Any user of any version of Windows, Windows 11 included, who uses any type of application in their day-to-day life (I hope you understand that I mean, in short, everyone) has ever encountered the very unpleasant situation of an application that has stopped responding and, of course, cannot be closed in the conventional way either. This can be downright annoying if you don’t lose anything, or terrifying if it happens in an application where you’re doing any editing and haven’t saved changes in a while.
Currently the most common method to close such applications (usually after waiting a few minutes to see if they come back to life, especially if their forced closing leads to loss of work) is to open the Task Manager, locate the rogue application in it and, after selecting it, close it. However, for those who love the command line, Windows Powershell allows you to use the ps + kill pairing. They are not particularly complex methods, but they do require a few steps and a reasonably stable system.
As we have already told you, Microsoft Build 2023 is being celebrated these days, with announcements as interesting as Windows 11 Moments 3, the future native support for RAR, TAR, GZ and other file formats, the collaboration with Intel to take artificial intelligence computing to the PC or the close integration of Windows Copilot in Windows 11, to name just a few of the most important.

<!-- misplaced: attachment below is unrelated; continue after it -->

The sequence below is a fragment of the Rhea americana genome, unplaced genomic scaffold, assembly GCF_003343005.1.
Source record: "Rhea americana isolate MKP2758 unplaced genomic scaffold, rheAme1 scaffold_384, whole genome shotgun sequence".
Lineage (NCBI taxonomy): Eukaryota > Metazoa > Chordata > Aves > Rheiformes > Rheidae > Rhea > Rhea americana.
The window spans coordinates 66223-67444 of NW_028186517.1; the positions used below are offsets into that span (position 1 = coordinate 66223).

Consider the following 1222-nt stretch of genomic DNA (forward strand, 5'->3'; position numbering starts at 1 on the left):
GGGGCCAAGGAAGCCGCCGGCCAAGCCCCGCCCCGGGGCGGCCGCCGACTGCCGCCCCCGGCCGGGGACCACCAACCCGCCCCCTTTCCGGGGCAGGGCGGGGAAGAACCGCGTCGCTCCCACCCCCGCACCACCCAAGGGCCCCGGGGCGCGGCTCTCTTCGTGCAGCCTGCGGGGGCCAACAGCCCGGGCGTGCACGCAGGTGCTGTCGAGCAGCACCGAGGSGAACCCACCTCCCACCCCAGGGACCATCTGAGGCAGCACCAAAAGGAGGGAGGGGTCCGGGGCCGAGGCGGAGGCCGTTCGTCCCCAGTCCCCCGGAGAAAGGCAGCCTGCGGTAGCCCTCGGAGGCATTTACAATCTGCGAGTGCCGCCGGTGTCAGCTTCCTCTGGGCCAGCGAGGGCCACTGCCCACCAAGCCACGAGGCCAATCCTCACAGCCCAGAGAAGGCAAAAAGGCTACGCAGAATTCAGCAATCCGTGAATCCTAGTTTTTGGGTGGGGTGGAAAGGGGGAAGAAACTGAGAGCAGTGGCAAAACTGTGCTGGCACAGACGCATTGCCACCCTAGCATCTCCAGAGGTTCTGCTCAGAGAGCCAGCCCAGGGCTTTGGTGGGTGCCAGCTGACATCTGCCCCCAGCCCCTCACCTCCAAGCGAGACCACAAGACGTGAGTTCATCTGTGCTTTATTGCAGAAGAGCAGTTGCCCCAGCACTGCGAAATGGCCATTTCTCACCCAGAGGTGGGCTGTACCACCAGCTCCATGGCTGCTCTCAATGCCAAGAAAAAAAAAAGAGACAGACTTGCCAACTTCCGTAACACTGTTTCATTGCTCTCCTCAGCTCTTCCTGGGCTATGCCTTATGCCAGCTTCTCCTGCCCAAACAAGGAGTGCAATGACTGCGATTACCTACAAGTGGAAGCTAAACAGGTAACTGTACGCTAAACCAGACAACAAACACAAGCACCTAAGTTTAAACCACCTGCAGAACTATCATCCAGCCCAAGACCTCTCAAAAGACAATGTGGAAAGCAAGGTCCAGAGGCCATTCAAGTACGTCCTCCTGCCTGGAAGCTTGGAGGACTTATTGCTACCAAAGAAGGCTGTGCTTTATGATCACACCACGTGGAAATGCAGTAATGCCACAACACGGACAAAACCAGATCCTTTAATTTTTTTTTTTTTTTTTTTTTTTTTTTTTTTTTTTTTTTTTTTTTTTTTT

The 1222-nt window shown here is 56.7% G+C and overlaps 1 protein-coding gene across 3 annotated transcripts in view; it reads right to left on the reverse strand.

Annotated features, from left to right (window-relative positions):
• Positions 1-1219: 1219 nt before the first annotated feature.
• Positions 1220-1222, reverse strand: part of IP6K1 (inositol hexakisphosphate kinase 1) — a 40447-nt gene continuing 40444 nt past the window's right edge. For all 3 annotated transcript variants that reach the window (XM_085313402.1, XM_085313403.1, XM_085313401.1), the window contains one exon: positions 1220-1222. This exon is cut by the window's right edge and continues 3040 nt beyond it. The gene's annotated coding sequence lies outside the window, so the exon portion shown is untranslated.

Thus, among so much resounding news, there has also been an announcement that has gone somewhat more unnoticed, but which we can read about in The Verge, and that is Windows 11 will allow you to force the closing of applications directly from the context menu of its icon on the taskbar. As you can see in the image shown above this paragraph, we just have to right-click on the program we want to close and, from there, we can perform the same type of closure for which, until now, we had to go to the administrator of tasks.
This may seem like a minor detail, but it is not at all, because on many occasions an unstable application can cause the instability of the entire system (despite the fact that there are supposedly dedicated operating system functions to prevent this). In those circumstances, even opening Task Manager or the console can be a much more complex task than it should be. Thus, given the impossibility of forcing the closure from any of them, we may have no choice but to restart the PC, which may lead to more losses.
Showing a context menu consumes much less system resources than opening a window, be it the Task Manager or the console, so this new feature can make a significant difference when we are faced with an application that does not respond and that can compromise the stability of the entire system. If this scenario has been taken into account for its implementation in Windows 11 and, consequently, a system has been established to prioritize this function, we will be talking about a huge improvement not only in usability and user experience, but also in system reliability.